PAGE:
A guide to the history of psychotherapy

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A guide to the history of psychotherapy

Scientists and experts have long created and refined a range of processes, theories and ideas to help us navigate the inner workings of the human mind. Psychotherapy is a key element of this, and we have put together all you need to know about the history of psychotherapy and its place in the wider world of psychology.

What is psychotherapy?

Psychotherapy is a form of therapy that focuses on helping people who are experiencing emotional or mental health issues. It can be used for a wide variety of problems including anxiety, depression, trauma, relationship difficulties, eating disorders, addiction, OCD, phobias and more.

The term ‘psychotherapist’ was first coined by Sigmund Freud in 1892 when he published his book Jenseits des Lustprinzips (translated as Beyond the Pleasure Principle). He defined psychotherapy as “the treatment of neurotic symptoms with the aim of restoring the patient to a state of normal functioning.”

The word ’therapy’ comes from the Greek words therapia, meaning cure, and therapeutos, which means one who treats. This is why the title of the profession is ‘psychotherapist’.

Who uses psychotherapy?

There are many different types of psychotherapy available, but they all share some common characteristics. They include:

  • Cognitive Behavioural Therapy (CBT)

Cognitive Behavioural Therapy is based on the idea that thoughts and behaviours are linked. If someone has negative thoughts, then their behaviour will reflect this. For example, if someone thinks something bad will happen, they may act in ways that make sure it does. Cognitive behavioural therapy helps people change these negative thought patterns into positive ones.

  • Mindfulness Based CBT

This type of therapy uses mindfulness techniques to help people become aware of what is happening inside them. Mindfulness involves being fully present in the moment without judgement. By doing so, you can learn how to manage your emotions better.

  • Interpersonal Therapy

This type of therapy looks at relationships between people. Interpersonal therapy aims to improve communication skills within relationships.

  • Solution-Focused Brief Therapy

This type of psychotherapy is focused on finding solutions rather than focusing on problems. Solution focused brief therapy works well with young children and teenagers because it allows them to express themselves freely.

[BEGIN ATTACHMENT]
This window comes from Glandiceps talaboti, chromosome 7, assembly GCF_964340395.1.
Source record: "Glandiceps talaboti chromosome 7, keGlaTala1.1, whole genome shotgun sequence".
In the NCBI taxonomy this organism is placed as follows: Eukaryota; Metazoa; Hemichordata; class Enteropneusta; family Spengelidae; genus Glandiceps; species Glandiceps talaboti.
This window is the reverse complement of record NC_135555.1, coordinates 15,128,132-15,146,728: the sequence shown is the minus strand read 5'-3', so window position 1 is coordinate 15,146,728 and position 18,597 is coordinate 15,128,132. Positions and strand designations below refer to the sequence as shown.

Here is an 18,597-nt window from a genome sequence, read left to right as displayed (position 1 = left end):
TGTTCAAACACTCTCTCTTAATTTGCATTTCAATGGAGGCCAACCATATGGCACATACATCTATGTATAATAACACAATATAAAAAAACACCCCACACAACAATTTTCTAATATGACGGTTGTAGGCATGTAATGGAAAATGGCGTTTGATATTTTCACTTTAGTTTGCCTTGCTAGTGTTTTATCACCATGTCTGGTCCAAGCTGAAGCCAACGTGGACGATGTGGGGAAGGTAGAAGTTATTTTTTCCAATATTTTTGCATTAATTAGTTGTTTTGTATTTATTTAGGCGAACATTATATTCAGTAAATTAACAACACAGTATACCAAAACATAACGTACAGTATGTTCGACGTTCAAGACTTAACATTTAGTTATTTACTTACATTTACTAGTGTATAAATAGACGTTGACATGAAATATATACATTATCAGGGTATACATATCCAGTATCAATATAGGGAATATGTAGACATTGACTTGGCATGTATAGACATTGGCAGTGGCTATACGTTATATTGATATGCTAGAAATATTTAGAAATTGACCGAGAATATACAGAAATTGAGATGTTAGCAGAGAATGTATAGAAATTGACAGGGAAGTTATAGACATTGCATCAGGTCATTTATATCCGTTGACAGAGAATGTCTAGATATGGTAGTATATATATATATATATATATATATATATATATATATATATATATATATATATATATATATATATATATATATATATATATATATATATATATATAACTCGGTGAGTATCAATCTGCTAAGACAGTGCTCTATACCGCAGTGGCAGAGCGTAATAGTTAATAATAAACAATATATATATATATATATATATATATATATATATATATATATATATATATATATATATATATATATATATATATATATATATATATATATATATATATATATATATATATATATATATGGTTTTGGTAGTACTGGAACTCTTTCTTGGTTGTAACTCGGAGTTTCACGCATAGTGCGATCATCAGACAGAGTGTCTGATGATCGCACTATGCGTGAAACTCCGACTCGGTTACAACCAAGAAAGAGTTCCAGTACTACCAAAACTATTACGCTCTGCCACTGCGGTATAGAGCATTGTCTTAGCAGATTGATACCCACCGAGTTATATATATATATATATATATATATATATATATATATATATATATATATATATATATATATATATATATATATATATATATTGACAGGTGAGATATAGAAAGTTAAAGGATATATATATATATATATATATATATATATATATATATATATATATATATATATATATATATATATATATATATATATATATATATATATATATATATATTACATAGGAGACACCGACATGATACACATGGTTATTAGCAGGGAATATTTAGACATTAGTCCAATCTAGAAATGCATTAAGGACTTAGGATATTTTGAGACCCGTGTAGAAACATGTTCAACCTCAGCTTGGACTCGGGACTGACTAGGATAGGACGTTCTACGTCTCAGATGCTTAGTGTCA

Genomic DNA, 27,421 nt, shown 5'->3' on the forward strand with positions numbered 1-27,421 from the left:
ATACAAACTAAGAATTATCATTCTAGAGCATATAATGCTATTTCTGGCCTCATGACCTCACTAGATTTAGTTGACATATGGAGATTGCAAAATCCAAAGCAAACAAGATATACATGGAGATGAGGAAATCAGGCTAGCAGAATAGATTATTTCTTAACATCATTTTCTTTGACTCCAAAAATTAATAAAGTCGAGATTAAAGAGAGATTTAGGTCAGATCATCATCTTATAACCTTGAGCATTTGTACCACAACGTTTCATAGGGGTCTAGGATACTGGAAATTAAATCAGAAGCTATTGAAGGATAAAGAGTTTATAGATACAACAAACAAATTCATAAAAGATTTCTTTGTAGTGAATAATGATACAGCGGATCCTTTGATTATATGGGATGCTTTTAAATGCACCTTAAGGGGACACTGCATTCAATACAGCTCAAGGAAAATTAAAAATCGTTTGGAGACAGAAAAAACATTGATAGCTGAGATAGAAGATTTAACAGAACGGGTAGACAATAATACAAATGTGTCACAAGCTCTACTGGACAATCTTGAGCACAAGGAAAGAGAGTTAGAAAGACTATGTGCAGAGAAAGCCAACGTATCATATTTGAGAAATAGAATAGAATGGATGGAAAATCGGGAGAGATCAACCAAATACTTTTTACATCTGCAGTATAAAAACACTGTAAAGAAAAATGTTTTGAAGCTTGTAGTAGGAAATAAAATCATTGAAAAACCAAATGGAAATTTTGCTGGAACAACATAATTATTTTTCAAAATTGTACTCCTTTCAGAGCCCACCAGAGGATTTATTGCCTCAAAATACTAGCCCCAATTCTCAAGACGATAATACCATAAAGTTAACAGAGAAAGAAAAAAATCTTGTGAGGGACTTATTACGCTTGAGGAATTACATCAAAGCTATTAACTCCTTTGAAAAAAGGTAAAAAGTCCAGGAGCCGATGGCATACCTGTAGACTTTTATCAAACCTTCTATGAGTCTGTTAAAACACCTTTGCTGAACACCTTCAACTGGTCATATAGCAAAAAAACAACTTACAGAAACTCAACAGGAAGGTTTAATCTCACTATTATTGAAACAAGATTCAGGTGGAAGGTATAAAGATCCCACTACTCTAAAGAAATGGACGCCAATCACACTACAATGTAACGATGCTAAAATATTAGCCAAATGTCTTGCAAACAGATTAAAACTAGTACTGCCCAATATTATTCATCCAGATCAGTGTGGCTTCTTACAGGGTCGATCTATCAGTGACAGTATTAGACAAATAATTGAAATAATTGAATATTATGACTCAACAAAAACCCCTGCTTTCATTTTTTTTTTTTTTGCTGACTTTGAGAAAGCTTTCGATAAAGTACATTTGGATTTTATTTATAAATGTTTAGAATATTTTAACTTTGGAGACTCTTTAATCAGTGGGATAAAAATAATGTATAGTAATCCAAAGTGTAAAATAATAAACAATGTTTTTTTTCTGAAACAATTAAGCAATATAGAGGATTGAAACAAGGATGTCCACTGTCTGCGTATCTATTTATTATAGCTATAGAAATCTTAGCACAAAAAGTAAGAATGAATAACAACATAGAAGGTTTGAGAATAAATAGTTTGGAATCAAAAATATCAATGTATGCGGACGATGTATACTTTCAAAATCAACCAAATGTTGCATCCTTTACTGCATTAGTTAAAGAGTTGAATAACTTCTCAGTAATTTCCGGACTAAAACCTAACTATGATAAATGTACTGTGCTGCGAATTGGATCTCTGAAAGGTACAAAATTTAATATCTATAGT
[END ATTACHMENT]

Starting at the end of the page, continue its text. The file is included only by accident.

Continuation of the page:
• Dialectical Behaviour Therapy

Dealing with difficult situations such as anger management, self-harm and substance abuse, dialectical behaviour therapy teaches people to identify and challenge unhelpful beliefs.

How does psychotherapy work?

In order to understand how psychotherapy works, you must first understand the brain. The brain consists of two parts; the left side and the right side. Each side controls a specific function. When we have an emotion, our limbic system sends signals to both sides of the brain. These signals tell each side of the brain what to do.

For example, if you feel sad, the left side of the brain tells the body to release chemicals called endorphins. Endorphins give us feelings of happiness. However, if you feel angry, the right side of the brain tells your body to release adrenaline. Adrenaline makes you feel more aggressive.

When we have a problem or difficulty, the left side of our brains becomes overactive. It causes us to think about the problem too much. We start to worry about things that aren’t really important. Our minds can get stuck in a loop and we may stop thinking clearly. This leads to stress and anxiety.

The right side of the brain tries to calm down the left side by sending calming messages. But when the left side gets overwhelmed, the right side can’t keep up. So, the left side starts to take control again. This results in depression.

When we talk to a therapist, we use words to communicate with each other. Words are like tiny magnets. They attract certain ideas and repel others. Therapists use words to help us find new ways of looking at ourselves and our situation.

Psychotherapy also encourages us to look at our lives from different perspectives. A good therapist will ask questions that encourage us to consider alternative points of view.

Therapy can also teach us to be more flexible. If we try to force something into place, we may cause damage. For example, if you want to change a habit, you shouldn’t just focus on changing one thing at a time. Instead, make small changes all at once. This way, you won’t notice any difference.

Therapy helps us to develop coping strategies, and can lead to a happier, more fulfilled life.

Final thoughts

Psychotherapy isn’t always easy. Sometimes, we need to work through painful memories. Other times, we might struggle with emotions like sadness, fear, and loneliness.

But the benefits of therapy far outweigh the challenges. In fact, research suggests that psychotherapy has helped millions of people around the world. And there are many types of therapy available. With so many therapy rooms to rent in London, you can choose the therapist that best suits your need.

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